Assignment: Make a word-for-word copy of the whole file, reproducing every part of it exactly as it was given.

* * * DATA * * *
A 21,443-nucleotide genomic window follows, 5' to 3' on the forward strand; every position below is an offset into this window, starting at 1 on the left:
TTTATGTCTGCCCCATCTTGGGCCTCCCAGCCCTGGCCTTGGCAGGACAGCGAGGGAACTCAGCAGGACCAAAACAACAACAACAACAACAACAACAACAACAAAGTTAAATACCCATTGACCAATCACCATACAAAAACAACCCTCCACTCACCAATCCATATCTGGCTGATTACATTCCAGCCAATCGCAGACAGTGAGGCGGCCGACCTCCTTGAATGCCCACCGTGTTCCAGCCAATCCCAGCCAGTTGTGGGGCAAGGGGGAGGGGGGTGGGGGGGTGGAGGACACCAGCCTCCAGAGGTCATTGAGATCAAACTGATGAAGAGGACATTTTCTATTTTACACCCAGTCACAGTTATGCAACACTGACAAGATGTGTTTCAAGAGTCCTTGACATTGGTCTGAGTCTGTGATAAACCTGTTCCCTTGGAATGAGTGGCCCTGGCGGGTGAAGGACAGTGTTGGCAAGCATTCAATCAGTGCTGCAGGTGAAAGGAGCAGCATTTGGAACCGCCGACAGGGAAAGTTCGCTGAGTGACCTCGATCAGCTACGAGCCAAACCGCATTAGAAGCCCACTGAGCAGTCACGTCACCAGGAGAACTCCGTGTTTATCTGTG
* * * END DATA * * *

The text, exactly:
A 21,443-nucleotide genomic window follows, 5' to 3' on the forward strand; every position below is an offset into this window, starting at 1 on the left:
TTTATGTCTGCCCCATCTTGGGCCTCCCAGCCCTGGCCTTGGCAGGACAGCGAGGGAACTCAGCAGGACCAAAACAACAACAACAACAACAACAACAACAACAAAGTTAAATACCCATTGACCAATCACCATACAAAAACAACCCTCCACTCACCAATCCATATCTGGCTGATTACATTCCAGCCAATCGCAGACAGTGAGGCGGCCGACCTCCTTGAATGCCCACCGTGTTCCAGCCAATCCCAGCCAGTTGTGGGGCAAGGGGGAGGGGGGTGGGGGGGTGGAGGACACCAGCCTCCAGAGGTCATTGAGATCAAACTGATGAAGAGGACATTTTCTATTTTACACCCAGTCACAGTTATGCAACACTGACAAGATGTGTTTCAAGAGTCCTTGACATTGGTCTGAGTCTGTGATAAACCTGTTCCCTTGGAATGAGTGGCCCTGGCGGGTGAAGGACAGTGTTGGCAAGCATTCAATCAGTGCTGCAGGTGAAAGGAGCAGCATTTGGAACCGCCGACAGGGAAAGTTCGCTGAGTGACCTCGATCAGCTACGAGCCAAACCGCATTAGAAGCCCACTGAGCAGTCACGTCACCAGGAGAACTCCGTGTTTATCTGTG